Is the Glock “America’s Gun”?

NPR has an interesting story. “How the Glock became America’s Weapon of Choice.”  Granted, it’s my Choice, but is it America’s Gun?  As far has handguns go, it is very popular with Law Enforcement on the Municipal level.  But on the Fed level, it’s the SIG.  In civilian sales, we have the XD and the Beretta 92FS, which has had a large resurgence in sales.  Huh, and there isn’t even a new Lethal Weapon movie out.  But if I had to pick one gun as “America’s Handgun” it would have to be the 1911.  Because that’s what most guys that come to the gun counter look at the most.  Even if they come in to buy something else, their eyes and their hearts linger on the 1911.   As does my own.  I love the 1911, but I don’t I am packing it as a carry gun less and less all the time.  I’ve only carried one three times that I remember this year… Of course this year is only 24 days in, but the entire rest of the time it’s been my Glock. There is something about the 1911.  It’s organic, beautiful, powerful,timeless and elegant… things the Glock is not.  But the spirit of the genius that went into the 1911… is found in the Glock.  The simplicity is actually stunningly brilliant.  Using a Striker system with the safety built into a transparent system for the user, it’s the easiest handgun to learn.  Or was, when it came out.  The Glock has been copied by so many other maker’s now, it’s silly.  Just like the 1911.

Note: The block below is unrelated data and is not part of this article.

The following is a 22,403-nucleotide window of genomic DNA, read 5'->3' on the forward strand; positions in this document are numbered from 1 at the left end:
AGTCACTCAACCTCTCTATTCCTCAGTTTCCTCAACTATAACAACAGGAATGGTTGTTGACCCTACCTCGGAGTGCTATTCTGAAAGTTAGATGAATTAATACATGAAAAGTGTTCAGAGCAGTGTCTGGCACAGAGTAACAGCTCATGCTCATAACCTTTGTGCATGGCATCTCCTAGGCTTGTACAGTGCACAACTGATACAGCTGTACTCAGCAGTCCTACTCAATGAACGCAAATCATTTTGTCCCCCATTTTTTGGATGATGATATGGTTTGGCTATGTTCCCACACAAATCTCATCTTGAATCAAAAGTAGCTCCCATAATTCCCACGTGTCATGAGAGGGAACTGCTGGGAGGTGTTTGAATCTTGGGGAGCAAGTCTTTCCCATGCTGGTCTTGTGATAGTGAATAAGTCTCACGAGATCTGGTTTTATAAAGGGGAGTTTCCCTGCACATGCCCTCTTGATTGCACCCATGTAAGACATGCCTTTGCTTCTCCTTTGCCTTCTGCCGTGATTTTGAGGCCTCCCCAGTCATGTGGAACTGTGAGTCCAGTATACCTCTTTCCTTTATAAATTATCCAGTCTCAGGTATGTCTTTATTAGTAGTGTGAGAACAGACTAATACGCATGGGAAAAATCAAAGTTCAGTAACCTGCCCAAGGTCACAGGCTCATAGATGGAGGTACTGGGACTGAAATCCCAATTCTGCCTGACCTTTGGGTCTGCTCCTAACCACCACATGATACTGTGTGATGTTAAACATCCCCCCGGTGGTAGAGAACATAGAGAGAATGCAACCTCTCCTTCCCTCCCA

However the question NPR asked, was is the Glock America’s Weapon of Choice.
The answer is no.  Not even close.
The weapon of choice is AR-15.  The rifle that outsells ever other type.  The rifle that people who had never owned a gun before, snapped up after Obama became president.  The rifle used by our Military, Law Enforcement, and Sport shooters more and more every day.  Because while Handguns are popular, America is a Nation of Riflemen.
This is demonstrated in Ammunition Sales.  Just restocking ammo, we are constantly restocking .223/5.56mm.  More than any other caliber.  More than 9mm, .45, or the others.